Stock prices move up and down every minute due to fluctuations in supply and demand.
If more people want to buy a particular stock, its market price will increase.
This relationship between supply and demand is tied into the type of news reports that are issued at any particular moment.
Why do share prices fluctuate?
Stock prices change everyday by market forces. If more people want to buy a stock (demand) than sell it (supply), then the price moves up. Conversely, if more people wanted to sell a stock than buy it, there would be greater supply than demand, and the price would fall. Understanding supply and demand is easy.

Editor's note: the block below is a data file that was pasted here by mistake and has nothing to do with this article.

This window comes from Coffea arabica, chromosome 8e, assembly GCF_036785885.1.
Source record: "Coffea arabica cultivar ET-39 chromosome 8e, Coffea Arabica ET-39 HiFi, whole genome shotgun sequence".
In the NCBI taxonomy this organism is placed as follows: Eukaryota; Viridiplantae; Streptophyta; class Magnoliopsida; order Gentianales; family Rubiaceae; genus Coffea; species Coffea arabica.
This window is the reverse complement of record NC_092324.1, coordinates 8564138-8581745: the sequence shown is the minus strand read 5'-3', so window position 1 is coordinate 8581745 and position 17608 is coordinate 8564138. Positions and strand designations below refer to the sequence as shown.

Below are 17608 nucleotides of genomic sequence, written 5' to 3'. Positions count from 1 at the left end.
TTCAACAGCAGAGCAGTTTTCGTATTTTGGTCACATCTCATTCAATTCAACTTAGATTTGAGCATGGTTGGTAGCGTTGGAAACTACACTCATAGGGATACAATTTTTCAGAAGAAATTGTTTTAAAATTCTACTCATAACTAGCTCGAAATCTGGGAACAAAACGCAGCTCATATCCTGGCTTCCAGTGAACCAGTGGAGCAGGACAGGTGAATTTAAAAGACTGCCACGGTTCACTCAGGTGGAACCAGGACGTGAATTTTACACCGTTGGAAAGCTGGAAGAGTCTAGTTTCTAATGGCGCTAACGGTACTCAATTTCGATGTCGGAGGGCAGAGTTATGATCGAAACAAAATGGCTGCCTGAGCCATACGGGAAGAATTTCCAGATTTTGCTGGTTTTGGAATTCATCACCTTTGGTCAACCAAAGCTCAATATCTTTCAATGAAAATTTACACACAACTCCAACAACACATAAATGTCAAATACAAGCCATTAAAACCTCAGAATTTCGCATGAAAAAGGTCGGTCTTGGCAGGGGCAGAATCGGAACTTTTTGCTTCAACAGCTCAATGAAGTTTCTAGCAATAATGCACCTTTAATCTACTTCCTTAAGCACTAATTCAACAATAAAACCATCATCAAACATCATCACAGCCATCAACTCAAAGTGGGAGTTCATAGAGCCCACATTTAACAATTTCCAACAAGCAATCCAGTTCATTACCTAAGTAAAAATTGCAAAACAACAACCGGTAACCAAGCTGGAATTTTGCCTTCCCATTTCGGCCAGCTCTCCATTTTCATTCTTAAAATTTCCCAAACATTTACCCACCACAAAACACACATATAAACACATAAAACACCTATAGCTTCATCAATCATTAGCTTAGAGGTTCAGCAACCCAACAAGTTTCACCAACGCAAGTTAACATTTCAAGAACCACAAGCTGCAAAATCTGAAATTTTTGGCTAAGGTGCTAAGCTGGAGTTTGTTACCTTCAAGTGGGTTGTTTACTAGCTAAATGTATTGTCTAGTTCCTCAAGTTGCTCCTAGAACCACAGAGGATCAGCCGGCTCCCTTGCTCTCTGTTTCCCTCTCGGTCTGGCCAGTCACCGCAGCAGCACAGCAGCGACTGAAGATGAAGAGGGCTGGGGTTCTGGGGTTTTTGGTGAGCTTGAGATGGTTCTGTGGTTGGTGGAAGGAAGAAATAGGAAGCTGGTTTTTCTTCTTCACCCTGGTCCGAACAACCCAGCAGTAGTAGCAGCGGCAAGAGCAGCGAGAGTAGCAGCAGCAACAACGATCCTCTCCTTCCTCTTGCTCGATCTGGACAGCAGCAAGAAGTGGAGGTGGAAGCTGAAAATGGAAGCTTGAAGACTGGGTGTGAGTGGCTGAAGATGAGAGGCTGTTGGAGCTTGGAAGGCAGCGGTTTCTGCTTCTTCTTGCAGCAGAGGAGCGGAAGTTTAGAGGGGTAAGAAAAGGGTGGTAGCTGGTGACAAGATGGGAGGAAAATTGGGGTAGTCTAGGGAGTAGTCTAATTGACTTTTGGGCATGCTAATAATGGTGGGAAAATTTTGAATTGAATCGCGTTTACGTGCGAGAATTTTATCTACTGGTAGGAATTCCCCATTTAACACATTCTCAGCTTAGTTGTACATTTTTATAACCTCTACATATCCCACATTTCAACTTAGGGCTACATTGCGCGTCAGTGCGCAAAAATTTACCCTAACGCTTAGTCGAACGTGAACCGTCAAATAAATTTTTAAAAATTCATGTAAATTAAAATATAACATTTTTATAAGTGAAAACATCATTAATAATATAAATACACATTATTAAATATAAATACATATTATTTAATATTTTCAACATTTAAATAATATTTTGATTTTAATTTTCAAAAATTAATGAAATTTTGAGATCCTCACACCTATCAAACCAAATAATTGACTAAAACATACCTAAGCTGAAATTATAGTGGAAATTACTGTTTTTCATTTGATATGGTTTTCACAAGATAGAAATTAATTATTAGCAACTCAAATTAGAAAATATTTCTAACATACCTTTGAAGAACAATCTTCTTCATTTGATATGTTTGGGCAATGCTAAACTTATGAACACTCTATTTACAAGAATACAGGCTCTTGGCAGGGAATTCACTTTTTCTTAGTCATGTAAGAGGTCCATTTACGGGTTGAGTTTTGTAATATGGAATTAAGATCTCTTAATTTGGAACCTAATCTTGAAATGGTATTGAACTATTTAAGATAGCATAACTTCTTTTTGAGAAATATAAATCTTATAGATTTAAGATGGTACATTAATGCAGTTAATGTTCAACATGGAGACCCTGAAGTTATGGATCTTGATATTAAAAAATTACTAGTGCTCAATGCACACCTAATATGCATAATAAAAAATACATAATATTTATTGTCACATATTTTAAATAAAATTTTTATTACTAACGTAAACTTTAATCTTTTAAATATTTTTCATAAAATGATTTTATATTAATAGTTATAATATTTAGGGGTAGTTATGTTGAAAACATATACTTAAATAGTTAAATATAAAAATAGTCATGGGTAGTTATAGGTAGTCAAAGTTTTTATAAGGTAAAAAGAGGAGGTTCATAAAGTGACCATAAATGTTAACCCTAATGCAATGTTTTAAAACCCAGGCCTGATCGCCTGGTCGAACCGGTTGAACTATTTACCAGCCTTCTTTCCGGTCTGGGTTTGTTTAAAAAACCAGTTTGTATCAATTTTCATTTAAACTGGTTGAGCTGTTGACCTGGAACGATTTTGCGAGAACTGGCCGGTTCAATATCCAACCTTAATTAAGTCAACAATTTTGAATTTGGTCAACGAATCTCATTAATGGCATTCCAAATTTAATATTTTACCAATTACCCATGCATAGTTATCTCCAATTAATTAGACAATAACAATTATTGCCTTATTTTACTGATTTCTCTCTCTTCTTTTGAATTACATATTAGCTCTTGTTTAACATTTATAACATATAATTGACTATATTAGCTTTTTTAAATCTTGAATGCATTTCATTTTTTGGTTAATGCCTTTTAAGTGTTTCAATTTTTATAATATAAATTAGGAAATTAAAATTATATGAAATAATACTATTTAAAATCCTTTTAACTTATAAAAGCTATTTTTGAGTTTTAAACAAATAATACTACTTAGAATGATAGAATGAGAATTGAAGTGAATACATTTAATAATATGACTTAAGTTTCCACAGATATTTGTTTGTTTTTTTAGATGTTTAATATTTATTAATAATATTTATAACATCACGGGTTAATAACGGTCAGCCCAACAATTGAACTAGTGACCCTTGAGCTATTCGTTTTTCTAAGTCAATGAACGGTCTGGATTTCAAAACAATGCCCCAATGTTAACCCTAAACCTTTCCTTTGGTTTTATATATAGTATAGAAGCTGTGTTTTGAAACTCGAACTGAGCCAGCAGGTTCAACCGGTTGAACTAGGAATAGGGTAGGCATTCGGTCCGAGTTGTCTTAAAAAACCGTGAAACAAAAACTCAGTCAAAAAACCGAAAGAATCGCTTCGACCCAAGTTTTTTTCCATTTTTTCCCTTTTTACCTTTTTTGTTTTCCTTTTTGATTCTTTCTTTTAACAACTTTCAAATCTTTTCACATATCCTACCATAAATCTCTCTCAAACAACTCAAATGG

Why does the stock market go up and down?
The Basics: Supply and Demand
If there is a greater number of buyers than sellers (more demand), the buyers bid up the prices of the stocks to entice sellers to get rid of them. Conversely, a larger number of sellers bids down the price of stocks hoping to entice buyers to purchase.
Are stock prices affected more by long term or short term performance?
Instead, long-term stock prices are driven by two main factors: Earnings – the company’s ability to earn money drives its long-term success or failure. Growth – investors pay more for companies that grow earnings over time. The higher the growth rate, the more investors will pay.
How are share prices determined?
A company’s share price is determined by its supply and demand in the market – driven in part by both fundamental and technical analysis. A company’s market cap is the value of the firm, calculated by multiplying the current share price by the number of shares outstanding.